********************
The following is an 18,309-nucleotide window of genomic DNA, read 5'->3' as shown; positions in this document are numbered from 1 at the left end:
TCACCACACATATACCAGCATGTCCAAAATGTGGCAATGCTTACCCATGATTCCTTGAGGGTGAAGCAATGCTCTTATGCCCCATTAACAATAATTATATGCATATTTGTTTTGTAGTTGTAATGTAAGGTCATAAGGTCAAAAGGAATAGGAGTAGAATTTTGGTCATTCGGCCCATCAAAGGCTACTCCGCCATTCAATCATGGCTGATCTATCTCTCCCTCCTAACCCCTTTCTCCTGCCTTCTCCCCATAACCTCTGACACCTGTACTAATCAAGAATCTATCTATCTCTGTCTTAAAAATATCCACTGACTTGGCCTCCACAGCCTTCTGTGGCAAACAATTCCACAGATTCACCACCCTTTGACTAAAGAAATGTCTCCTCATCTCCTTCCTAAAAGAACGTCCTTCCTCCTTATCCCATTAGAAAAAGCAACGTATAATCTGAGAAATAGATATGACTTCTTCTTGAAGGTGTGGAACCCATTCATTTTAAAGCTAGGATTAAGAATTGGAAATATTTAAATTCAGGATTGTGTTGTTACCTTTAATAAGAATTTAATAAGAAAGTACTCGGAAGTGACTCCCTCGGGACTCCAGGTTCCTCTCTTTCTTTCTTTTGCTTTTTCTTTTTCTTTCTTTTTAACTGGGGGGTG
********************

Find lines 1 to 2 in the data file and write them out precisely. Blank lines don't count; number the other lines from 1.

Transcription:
The following is an 18,309-nucleotide window of genomic DNA, read 5'->3' as shown; positions in this document are numbered from 1 at the left end:
TCACCACACATATACCAGCATGTCCAAAATGTGGCAATGCTTACCCATGATTCCTTGAGGGTGAAGCAATGCTCTTATGCCCCATTAACAATAATTATATGCATATTTGTTTTGTAGTTGTAATGTAAGGTCATAAGGTCAAAAGGAATAGGAGTAGAATTTTGGTCATTCGGCCCATCAAAGGCTACTCCGCCATTCAATCATGGCTGATCTATCTCTCCCTCCTAACCCCTTTCTCCTGCCTTCTCCCCATAACCTCTGACACCTGTACTAATCAAGAATCTATCTATCTCTGTCTTAAAAATATCCACTGACTTGGCCTCCACAGCCTTCTGTGGCAAACAATTCCACAGATTCACCACCCTTTGACTAAAGAAATGTCTCCTCATCTCCTTCCTAAAAGAACGTCCTTCCTCCTTATCCCATTAGAAAAAGCAACGTATAATCTGAGAAATAGATATGACTTCTTCTTGAAGGTGTGGAACCCATTCATTTTAAAGCTAGGATTAAGAATTGGAAATATTTAAATTCAGGATTGTGTTGTTACCTTTAATAAGAATTTAATAAGAAAGTACTCGGAAGTGACTCCCTCGGGACTCCAGGTTCCTCTCTTTCTTTCTTTTGCTTTTTCTTTTTCTTTCTTTTTAACTGGGGGGTG